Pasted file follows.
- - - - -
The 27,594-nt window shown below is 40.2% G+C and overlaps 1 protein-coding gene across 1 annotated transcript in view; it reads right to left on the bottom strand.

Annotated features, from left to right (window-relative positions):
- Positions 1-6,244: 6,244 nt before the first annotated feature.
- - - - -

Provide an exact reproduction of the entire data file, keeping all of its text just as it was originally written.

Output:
The 27,594-nt window shown below is 40.2% G+C and overlaps 1 protein-coding gene across 1 annotated transcript in view; it reads right to left on the bottom strand.

Annotated features, from left to right (window-relative positions):
- Positions 1-6,244: 6,244 nt before the first annotated feature.